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Airplane cargo workers facing forced arbitration get high court pass

The decision broadens the definition of transportation workers, in an expansion of workers’ rights. 

WASHINGTON (CN) — The Supreme Court exempted airplane cargo workers from forced arbitration, ruling Monday in favor of a ramp supervisor who sued Southwest Airlines for lost overtime wages. 

Latrice Saxon, whose job entails loading and unloading cargo from planes, initiated the case when Southwest tried to force her into arbitration to sort out her lawsuit over overtime that she said was not paid correctly. 

To the airline's credit, the Federal Arbitration Act requires courts to enforce private arbitration agreements. Saxon claimed, however, that her case met the statute's exemption for seamen, railroad employees, or any other class of workers engaged in foreign or interstate commerce from these agreements. 

A federal judge ruled in favor of the airline, but the Seventh Circuit reversed and the Supreme Court unanimously upheld that outcome on Monday.

The question before the court was whether workers who load or unload goods from vehicles that travel in interstate commerce but do not physically transport such goods themselves are interstate transportation workers exempt from the FAA. Companies like Uber, Amazon and Lyft filed amicus briefs in the case, warning the justices of the potential fallout of a decision in this case for large portions of the American workforce that moves goods and people. The justices cited these concerns during oral arguments in March, showing apprehension about making a broad ruling in the case. 

Breaking down each phrase within the statute, the court ruled that airline cargo workers do qualify for the exemption.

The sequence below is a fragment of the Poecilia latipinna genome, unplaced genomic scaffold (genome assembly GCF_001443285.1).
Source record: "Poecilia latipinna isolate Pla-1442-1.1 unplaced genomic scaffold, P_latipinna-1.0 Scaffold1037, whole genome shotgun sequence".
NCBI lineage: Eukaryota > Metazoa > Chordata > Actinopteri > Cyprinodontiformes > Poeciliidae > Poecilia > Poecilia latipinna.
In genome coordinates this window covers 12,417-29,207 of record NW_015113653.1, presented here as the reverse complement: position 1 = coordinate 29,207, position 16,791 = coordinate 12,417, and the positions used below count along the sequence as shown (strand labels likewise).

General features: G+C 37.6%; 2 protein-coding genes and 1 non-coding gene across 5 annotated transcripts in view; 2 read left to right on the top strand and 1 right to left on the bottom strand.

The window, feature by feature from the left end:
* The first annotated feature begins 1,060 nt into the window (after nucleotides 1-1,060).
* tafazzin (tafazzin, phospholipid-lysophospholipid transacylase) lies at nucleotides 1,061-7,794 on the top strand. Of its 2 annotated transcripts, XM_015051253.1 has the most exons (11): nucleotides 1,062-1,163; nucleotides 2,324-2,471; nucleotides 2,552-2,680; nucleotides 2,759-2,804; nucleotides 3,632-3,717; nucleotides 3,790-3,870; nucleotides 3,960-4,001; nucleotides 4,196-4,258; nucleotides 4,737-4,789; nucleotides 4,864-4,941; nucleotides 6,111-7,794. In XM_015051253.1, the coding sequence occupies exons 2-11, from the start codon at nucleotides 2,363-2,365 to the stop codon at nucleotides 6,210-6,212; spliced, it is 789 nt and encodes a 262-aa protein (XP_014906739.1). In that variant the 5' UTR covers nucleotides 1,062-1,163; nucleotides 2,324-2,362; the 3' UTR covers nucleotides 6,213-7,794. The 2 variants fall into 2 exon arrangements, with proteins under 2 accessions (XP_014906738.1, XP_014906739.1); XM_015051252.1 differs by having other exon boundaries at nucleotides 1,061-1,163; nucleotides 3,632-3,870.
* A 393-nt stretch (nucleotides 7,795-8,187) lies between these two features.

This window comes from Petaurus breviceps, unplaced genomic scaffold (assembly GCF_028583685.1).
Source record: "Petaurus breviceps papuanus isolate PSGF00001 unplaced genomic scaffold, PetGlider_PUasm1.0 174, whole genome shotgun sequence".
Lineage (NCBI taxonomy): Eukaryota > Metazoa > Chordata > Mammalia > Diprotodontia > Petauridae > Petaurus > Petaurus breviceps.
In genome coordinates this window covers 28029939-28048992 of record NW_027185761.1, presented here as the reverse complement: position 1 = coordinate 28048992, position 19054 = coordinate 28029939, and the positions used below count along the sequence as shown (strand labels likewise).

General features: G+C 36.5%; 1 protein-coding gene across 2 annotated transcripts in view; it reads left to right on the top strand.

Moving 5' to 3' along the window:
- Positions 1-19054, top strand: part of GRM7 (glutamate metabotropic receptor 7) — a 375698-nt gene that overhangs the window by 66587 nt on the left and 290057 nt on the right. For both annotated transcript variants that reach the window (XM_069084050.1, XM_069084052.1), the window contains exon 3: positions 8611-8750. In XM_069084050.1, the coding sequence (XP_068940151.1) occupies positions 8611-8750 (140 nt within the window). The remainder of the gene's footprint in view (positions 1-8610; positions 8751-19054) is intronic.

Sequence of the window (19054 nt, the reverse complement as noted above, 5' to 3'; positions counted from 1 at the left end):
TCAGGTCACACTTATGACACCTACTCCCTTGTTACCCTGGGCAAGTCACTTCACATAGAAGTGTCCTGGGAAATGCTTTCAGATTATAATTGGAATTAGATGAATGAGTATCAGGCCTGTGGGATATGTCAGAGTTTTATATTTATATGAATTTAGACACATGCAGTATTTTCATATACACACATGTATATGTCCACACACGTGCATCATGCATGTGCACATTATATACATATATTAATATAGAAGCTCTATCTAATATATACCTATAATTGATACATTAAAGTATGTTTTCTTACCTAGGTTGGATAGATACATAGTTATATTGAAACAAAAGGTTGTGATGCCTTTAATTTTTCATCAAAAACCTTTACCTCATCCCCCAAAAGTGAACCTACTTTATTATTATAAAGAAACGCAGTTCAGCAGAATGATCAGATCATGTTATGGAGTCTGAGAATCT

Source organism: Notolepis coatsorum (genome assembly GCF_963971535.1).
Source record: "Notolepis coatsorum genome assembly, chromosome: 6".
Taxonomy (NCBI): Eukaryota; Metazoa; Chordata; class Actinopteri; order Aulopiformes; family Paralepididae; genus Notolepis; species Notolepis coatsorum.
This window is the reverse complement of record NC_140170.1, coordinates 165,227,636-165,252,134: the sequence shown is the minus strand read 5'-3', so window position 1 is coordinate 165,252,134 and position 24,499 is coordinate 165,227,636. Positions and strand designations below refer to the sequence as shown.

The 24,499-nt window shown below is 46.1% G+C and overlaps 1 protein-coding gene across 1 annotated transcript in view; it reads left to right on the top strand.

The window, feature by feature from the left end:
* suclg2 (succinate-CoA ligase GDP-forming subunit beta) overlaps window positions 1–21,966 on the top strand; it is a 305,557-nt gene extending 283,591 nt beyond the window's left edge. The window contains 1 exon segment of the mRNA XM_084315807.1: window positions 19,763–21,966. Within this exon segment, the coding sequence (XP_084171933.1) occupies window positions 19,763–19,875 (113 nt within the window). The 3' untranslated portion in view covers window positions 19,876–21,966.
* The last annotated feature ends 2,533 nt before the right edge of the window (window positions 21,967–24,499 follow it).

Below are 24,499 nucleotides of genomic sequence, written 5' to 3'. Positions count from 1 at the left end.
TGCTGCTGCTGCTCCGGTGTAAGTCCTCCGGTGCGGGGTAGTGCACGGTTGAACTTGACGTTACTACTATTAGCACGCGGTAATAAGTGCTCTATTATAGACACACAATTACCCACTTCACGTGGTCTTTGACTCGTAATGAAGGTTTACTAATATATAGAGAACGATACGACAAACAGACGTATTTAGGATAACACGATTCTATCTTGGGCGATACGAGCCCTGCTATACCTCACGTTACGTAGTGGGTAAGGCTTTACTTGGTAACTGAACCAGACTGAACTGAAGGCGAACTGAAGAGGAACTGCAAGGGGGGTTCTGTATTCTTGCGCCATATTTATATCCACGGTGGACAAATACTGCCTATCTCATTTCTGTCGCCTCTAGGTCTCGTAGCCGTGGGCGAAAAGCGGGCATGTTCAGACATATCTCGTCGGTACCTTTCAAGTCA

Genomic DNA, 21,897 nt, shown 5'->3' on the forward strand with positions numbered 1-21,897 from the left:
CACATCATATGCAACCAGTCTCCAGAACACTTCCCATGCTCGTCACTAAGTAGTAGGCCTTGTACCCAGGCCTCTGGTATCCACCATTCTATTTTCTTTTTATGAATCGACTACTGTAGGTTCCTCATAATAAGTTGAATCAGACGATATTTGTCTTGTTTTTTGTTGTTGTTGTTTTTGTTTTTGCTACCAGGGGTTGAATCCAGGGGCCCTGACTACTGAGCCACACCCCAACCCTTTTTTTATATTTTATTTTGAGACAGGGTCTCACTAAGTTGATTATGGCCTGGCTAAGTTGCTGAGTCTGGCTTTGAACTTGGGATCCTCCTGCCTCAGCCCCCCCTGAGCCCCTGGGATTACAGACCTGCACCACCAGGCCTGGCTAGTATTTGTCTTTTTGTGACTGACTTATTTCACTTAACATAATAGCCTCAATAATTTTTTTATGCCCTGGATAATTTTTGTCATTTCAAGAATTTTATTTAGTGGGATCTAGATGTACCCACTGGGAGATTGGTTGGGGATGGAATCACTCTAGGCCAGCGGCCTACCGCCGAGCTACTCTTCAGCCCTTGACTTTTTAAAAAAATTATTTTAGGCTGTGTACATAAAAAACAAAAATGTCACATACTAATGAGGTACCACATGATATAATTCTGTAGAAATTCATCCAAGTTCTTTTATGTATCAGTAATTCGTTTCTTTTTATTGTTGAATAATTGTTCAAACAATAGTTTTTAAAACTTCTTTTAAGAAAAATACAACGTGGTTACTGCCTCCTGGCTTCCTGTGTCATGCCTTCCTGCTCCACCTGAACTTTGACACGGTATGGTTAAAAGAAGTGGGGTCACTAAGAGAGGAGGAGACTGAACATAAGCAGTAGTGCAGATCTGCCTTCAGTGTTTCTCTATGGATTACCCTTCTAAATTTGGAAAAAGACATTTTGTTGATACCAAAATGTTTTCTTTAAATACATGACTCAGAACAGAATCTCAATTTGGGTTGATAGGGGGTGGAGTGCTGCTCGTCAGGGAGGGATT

“In sum, text and context point to the same place: Workers, like Saxon, who load cargo on and off airplanes belong to a ‘class of workers in foreign or interstate commerce,’” Justice Clarence Thomas wrote for the court.

The decision starts with classifying Saxon as a member of a class of workers. Thomas agreed with Southwest’s argument that section 1 exempts workers based on their conduct, not the conduct of their employers, but said Saxon’s work at Southwest allows her to qualify as a member of a class of workers. 

“Saxon is therefore a member of a ‘class of workers’ based on what she does at Southwest, not what Southwest does generally,” Thomas wrote. 

Then Thomas moves on to say that airplane cargo loaders are engaged in foreign or interstate commerce under section 1. 

“Any class of workers directly involved in transporting goods across state or international borders falls within §1’s exemption,” Thomas wrote. “Airplane cargo loaders are such a class.” 

Thomas applies the court’s 2001 precedent in Circuit City v. Adams to this case. Circuit City used two canons to find that most workers engaged in foreign or interstate commerce can be forced into arbitration, confining the section one exemption to transportation workers. 

“While we did not provide a complete definition of ‘transportation worker,’ we indicated that any such worker must at least play a direct and ‘necessary role in the free flow of goods’ across borders,” Thomas wrote. “Put another way, transportation workers must be actively ‘engaged in transportation’ of those goods across borders via the channels of foreign or interstate commerce. Cargo loaders exhibit this central feature of a transportation worker.”

Shay Dvoretzky, a Skadden Arps attorney representing Southwest, did not return a request for comment, nor did Jennifer Bennett, an attorney with Gupta Wessler representing Saxon. 

Justice Amy Coney Barrett did not take part in the case. 

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